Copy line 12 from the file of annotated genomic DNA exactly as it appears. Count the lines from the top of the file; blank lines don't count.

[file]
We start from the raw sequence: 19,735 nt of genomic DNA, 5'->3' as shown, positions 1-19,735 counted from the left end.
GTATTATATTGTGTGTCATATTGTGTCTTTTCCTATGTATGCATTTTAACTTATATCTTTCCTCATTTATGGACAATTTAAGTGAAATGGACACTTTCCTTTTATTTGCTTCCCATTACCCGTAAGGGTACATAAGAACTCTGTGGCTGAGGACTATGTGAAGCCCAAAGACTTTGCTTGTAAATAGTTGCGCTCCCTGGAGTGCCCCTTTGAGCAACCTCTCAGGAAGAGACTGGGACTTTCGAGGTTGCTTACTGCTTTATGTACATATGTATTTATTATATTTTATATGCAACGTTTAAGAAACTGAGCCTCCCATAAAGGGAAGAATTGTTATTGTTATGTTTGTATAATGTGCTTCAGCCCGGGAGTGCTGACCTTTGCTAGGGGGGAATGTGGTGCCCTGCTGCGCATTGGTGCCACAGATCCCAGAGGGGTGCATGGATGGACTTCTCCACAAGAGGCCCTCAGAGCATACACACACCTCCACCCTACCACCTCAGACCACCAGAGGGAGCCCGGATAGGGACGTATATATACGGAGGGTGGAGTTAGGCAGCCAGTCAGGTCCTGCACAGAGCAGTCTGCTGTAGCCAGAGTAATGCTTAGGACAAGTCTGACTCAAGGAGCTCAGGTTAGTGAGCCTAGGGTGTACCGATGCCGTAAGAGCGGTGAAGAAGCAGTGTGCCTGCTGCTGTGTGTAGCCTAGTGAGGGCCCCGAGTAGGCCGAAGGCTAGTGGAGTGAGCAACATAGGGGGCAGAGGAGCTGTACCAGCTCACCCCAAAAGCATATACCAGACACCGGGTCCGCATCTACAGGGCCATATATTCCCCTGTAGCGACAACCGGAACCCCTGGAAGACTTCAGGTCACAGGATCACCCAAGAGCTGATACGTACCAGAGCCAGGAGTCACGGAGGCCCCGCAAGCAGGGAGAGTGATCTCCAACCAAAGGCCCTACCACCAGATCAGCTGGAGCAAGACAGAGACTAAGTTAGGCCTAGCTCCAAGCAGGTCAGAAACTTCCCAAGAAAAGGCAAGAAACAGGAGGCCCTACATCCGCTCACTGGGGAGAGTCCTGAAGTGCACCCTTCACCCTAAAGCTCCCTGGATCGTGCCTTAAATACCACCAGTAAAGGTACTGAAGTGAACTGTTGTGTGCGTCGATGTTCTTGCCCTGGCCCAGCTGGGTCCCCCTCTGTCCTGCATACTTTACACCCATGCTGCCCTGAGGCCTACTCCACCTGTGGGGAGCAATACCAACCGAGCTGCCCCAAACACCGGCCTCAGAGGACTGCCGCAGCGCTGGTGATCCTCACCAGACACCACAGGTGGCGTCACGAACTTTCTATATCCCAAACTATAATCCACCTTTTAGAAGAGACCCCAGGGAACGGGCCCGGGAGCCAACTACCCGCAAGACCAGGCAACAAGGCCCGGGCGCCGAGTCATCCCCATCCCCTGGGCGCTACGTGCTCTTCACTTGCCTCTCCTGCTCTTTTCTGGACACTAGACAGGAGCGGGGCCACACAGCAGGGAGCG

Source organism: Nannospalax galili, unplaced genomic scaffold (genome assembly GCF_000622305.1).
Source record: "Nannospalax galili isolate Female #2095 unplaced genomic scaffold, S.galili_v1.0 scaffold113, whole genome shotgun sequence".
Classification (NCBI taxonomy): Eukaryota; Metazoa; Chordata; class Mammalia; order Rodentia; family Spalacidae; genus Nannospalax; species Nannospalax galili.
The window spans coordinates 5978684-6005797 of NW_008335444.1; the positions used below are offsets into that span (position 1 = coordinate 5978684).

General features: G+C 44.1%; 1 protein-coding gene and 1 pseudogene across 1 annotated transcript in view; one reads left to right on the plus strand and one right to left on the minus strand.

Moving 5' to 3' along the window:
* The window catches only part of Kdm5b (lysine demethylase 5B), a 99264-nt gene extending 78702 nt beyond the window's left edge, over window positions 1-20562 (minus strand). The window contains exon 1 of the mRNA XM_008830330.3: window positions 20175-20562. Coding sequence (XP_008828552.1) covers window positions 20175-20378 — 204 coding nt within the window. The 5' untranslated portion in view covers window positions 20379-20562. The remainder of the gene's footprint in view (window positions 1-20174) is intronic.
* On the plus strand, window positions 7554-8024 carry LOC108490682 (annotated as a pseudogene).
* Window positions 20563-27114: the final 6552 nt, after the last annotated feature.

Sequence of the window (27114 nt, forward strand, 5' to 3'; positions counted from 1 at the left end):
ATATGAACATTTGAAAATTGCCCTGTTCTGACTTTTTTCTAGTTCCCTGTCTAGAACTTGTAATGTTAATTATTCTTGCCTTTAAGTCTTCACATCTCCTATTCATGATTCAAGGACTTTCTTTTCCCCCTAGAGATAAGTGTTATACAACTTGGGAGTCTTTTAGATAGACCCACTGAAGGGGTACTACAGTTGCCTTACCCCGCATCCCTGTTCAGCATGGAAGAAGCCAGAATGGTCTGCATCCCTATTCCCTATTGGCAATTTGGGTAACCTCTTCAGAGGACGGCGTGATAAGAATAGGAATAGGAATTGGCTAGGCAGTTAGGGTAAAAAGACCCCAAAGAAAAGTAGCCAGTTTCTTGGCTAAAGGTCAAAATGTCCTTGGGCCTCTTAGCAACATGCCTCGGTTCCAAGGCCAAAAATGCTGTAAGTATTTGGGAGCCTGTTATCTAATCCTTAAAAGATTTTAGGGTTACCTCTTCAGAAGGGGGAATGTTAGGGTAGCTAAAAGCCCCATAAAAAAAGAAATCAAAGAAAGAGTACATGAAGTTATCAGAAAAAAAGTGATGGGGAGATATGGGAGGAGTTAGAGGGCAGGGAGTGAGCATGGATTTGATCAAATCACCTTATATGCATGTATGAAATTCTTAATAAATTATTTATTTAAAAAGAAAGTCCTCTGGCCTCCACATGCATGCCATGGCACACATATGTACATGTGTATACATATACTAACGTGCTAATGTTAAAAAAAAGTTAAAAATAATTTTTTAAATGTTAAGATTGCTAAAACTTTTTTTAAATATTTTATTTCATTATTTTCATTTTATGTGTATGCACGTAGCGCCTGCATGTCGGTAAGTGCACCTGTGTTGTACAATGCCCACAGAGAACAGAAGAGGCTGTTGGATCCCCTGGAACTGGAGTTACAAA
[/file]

Sequence of the window (27114 nt, forward strand, 5' to 3'; positions counted from 1 at the left end):